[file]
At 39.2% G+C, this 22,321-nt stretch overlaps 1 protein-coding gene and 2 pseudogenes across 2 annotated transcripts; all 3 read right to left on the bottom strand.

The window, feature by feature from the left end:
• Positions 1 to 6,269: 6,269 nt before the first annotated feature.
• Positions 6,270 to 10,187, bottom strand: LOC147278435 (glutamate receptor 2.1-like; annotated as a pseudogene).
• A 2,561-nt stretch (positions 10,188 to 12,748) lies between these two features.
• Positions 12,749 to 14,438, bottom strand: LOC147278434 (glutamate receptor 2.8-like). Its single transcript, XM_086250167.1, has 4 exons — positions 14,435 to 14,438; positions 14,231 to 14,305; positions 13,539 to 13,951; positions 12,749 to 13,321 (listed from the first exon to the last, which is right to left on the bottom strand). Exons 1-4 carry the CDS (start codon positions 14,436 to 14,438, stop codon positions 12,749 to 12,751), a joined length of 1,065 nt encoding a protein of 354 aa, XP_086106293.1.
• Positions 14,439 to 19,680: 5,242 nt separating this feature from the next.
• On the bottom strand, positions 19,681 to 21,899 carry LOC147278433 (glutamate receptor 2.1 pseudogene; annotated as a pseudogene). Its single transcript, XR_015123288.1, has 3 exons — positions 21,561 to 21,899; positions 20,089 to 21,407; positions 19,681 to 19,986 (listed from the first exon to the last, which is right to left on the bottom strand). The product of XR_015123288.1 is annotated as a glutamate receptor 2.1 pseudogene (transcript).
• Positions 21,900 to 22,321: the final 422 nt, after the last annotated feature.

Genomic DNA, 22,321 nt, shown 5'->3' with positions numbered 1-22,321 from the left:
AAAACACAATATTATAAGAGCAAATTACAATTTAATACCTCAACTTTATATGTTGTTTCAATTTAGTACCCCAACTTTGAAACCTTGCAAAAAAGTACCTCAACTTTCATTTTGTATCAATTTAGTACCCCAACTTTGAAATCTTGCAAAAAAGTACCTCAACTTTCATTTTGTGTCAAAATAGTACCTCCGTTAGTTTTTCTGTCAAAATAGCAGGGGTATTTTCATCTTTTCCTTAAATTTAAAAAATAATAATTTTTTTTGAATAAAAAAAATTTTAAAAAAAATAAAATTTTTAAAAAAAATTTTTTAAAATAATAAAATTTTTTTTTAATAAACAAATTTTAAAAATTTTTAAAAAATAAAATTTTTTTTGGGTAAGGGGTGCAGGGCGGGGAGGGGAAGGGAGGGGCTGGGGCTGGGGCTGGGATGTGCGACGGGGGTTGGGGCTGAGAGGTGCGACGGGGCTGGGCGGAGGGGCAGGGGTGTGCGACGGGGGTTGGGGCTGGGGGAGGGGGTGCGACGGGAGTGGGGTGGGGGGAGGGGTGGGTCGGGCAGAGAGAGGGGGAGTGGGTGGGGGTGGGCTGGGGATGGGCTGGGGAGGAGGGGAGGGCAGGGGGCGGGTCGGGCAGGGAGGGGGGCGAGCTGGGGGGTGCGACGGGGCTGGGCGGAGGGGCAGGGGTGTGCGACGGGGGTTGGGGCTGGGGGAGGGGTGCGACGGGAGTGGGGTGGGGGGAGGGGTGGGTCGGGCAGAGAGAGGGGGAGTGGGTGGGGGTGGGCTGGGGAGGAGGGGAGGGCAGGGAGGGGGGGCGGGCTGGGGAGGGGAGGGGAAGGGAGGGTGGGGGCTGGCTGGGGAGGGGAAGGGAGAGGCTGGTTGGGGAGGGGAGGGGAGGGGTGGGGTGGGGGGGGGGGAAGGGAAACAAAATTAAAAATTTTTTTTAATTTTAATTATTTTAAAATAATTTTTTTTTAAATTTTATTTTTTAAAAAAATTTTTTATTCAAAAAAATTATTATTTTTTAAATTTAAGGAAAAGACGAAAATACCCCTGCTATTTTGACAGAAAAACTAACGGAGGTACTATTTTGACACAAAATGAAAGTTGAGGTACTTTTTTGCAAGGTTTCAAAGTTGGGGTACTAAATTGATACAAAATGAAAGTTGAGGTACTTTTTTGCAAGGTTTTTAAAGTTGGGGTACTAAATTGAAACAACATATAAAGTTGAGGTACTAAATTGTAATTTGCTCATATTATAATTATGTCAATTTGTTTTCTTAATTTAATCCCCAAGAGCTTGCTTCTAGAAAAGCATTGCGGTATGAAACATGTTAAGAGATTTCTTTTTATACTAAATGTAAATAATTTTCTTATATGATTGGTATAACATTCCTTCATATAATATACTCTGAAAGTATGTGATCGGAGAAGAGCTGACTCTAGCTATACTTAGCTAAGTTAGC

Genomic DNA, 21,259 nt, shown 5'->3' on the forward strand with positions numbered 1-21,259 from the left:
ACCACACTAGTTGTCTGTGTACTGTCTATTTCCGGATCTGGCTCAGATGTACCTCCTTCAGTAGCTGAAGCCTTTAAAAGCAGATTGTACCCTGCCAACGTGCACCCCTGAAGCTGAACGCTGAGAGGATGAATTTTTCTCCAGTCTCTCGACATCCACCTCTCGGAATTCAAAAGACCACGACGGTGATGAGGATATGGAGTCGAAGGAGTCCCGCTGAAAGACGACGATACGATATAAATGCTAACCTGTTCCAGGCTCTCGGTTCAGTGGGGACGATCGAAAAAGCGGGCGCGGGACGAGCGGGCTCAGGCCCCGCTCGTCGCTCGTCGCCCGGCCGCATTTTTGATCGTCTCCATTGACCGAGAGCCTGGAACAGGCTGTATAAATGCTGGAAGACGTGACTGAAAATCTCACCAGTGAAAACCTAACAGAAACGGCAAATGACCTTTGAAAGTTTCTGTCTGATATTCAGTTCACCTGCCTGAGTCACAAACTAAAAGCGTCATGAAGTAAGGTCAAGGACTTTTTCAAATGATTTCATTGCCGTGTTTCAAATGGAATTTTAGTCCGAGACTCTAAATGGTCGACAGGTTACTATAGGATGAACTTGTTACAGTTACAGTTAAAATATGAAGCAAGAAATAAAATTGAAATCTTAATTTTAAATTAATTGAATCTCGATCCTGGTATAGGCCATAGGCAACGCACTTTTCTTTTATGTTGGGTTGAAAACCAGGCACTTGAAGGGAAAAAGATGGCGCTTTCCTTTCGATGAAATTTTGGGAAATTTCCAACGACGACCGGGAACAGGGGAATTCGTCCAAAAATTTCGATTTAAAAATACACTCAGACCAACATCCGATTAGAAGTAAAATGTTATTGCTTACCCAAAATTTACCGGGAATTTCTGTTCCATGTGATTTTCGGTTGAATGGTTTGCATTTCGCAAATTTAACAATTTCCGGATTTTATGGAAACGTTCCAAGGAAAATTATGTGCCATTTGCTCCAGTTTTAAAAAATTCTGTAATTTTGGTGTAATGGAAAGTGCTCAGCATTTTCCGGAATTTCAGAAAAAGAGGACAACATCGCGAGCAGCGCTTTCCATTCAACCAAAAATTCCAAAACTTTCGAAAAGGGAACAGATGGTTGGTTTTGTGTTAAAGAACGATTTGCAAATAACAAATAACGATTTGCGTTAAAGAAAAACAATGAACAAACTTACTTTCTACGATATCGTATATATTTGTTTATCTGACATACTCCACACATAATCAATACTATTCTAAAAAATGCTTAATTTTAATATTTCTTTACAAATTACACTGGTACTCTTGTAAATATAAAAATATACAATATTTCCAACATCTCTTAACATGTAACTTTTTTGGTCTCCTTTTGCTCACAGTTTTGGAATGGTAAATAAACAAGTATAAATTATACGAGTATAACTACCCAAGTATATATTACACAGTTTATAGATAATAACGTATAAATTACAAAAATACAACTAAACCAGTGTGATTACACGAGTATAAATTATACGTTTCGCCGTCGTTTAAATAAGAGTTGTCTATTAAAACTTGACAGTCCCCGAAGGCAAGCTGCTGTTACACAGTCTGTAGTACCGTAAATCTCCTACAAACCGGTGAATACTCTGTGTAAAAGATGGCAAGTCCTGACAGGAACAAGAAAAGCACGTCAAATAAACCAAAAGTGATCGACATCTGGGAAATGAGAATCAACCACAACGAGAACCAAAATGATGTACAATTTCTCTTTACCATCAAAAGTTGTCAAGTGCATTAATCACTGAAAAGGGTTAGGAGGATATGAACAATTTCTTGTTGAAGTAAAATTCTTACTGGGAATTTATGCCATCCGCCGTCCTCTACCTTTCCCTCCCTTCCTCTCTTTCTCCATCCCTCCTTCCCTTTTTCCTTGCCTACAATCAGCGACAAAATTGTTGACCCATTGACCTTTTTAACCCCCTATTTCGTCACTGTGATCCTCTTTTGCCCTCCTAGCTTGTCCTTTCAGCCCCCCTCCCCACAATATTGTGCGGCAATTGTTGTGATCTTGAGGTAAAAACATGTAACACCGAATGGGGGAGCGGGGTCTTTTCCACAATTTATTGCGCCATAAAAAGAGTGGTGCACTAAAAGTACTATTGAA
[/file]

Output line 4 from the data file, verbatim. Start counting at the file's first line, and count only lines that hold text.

• Positions 6,270 to 10,187, bottom strand: LOC147278435 (glutamate receptor 2.1-like; annotated as a pseudogene).